The pensions landscape will undergo major change over the coming months with the first set of new plans set to be implemented in April.

Yet Pension Minister Steve Webb (pictured, right) admits many people don't have a clue about many aspects of the system in a frank interview with

It may not be the sexiest subject in the world but saving for retirement, or deciding what to do when you're retired, is something that should matter to all of us given millions are failing to save for their old age.

Insurer Aviva estimates UK workers are collectively saving £317.5 billion a year too little, storing up massive problems.

Webb says he wants to make pensions more accessible and wants to outlaw the use of complicated jargon and develop an iPhone app to help people's understanding.

Some of the changes Webb will oversee include:

  • The end to rules in April that make it compulsory to swap your pension pot for a steady income at 75, known as an annuity plan (see the Compulsory annuities scrapped MSE News story).
  • The maximum tax-free amount you can save in a pension each year will fall from £255,000 to £50,000 next month (see the Pensions tax-free limit slashed MSE News story).
  • Those who retired between April 2008 and April 2011 can no longer get a back-dated basic state pension if they pay to top-up their entitlement from 6 April (see the State Pensions Boosting guide).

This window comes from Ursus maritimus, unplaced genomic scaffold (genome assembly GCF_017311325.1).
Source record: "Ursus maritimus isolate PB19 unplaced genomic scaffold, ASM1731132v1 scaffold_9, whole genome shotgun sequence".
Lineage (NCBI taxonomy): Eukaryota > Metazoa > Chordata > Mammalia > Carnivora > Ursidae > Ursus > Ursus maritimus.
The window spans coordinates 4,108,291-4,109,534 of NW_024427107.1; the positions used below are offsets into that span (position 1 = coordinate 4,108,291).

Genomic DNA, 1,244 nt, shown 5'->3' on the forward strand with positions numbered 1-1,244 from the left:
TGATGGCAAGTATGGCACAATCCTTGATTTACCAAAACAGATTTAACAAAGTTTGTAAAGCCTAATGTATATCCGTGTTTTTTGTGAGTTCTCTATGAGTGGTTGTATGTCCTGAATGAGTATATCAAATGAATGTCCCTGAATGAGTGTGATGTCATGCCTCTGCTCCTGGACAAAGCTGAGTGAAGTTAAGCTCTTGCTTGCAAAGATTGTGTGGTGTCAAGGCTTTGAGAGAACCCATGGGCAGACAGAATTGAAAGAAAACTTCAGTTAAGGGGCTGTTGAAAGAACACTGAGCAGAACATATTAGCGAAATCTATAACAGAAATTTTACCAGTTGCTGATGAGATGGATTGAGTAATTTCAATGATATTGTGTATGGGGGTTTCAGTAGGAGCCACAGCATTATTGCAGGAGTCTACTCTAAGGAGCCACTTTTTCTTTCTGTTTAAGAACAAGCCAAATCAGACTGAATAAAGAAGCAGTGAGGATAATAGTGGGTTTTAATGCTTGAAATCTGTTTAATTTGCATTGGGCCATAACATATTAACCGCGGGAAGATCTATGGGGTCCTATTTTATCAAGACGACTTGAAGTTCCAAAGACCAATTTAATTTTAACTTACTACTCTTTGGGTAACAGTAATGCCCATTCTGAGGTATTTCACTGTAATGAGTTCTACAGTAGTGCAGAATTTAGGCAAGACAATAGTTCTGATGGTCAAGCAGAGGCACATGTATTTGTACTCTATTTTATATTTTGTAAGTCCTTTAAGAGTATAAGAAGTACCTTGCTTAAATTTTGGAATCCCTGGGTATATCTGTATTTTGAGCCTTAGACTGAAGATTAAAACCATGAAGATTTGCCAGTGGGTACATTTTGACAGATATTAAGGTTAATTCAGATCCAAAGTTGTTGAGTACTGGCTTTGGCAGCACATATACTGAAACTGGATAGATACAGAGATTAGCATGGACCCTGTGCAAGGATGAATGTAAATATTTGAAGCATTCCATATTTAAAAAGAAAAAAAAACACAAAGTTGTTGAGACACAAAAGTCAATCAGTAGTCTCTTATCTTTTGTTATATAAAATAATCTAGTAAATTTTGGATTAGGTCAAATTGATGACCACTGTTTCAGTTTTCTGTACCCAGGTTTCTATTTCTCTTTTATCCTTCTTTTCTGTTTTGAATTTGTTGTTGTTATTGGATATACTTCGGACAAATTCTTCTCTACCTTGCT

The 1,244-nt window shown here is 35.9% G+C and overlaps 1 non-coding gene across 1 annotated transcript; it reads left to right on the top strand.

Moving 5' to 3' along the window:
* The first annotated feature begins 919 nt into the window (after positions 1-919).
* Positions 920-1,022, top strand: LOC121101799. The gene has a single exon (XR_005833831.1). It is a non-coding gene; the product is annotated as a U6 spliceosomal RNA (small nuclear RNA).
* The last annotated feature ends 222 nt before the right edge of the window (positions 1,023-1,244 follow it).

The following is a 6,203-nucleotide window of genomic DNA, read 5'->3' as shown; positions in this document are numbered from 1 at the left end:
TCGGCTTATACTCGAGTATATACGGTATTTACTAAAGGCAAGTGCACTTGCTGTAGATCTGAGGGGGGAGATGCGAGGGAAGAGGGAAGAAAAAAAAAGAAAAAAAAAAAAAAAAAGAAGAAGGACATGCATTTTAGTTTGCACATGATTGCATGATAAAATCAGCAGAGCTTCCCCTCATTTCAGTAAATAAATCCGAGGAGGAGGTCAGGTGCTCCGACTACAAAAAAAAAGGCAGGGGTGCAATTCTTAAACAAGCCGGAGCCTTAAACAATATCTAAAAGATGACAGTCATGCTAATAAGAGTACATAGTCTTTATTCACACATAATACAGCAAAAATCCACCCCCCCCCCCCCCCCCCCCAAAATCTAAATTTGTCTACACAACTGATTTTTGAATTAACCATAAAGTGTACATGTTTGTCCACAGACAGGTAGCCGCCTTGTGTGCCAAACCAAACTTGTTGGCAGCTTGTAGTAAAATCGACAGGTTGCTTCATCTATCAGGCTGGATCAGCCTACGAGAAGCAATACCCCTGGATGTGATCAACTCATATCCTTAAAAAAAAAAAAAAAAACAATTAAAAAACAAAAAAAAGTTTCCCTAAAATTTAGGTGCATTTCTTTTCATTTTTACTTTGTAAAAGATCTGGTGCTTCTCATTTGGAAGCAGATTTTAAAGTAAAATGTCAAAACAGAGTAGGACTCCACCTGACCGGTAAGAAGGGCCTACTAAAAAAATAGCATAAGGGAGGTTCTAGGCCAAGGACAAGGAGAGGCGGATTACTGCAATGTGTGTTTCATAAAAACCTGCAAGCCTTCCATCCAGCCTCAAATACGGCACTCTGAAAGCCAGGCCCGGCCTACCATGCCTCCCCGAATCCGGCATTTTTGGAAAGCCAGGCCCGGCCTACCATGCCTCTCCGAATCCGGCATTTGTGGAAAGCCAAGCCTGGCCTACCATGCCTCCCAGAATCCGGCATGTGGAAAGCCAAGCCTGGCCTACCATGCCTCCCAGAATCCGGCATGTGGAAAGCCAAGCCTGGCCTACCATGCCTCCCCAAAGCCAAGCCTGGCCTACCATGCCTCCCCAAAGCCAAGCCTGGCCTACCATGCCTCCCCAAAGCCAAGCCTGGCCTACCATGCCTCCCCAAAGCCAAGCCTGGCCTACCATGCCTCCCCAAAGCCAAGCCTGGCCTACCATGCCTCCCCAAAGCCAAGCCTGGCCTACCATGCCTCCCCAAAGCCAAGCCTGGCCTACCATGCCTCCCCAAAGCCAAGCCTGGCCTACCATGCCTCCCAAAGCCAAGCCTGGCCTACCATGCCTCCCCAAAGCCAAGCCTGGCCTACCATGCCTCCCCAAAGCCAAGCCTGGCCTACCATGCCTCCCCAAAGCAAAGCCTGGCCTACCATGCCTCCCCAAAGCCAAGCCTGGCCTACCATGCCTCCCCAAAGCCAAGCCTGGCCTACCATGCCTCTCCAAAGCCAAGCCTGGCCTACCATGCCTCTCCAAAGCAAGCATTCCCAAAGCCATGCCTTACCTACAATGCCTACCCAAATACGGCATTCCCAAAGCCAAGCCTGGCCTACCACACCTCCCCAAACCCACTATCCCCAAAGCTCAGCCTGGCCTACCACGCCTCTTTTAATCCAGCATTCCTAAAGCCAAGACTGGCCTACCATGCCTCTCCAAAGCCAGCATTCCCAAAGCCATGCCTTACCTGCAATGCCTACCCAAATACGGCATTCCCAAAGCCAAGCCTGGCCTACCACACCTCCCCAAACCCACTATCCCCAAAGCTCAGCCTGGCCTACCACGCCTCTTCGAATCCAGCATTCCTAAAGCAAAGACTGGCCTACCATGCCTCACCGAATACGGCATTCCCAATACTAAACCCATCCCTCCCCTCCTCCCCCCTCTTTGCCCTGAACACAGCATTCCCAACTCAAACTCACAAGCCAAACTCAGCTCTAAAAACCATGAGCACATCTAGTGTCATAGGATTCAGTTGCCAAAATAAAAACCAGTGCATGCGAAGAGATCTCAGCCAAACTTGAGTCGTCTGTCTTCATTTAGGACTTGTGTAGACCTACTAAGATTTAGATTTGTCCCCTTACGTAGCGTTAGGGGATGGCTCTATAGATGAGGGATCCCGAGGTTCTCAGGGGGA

• Then, next year, a mass roll-out will begin that will eventually see every employee automatically-enrolled into a workplace pension, under a scheme called Nest.
  • The state pension age will eventually rise to 66 (currently 60 or 61 for women, 65 for men), and possibly to 68, for both genders (see the State pension age to rise MSE News story).

With all the upheaval due, we asked Webb to answer many of your concerns about the UK pension system.

Here is what he said (our questions in bold):

Pensions is a complicated subject, not helped by some of the industry terms which can be confusing. What are your thoughts?

"We need to make pensions more accessible to people. Nest is doing a lot on this issue. It has a bible for words that it must not use that are jargon.

"We are looking at ways to make pensions more accessible such as looking at having an iPhone app.

"I often observe that no-one has a clue beyond the basics. If I stopped someone in the street I doubt they would know how much second state pension they were getting. No-one knows.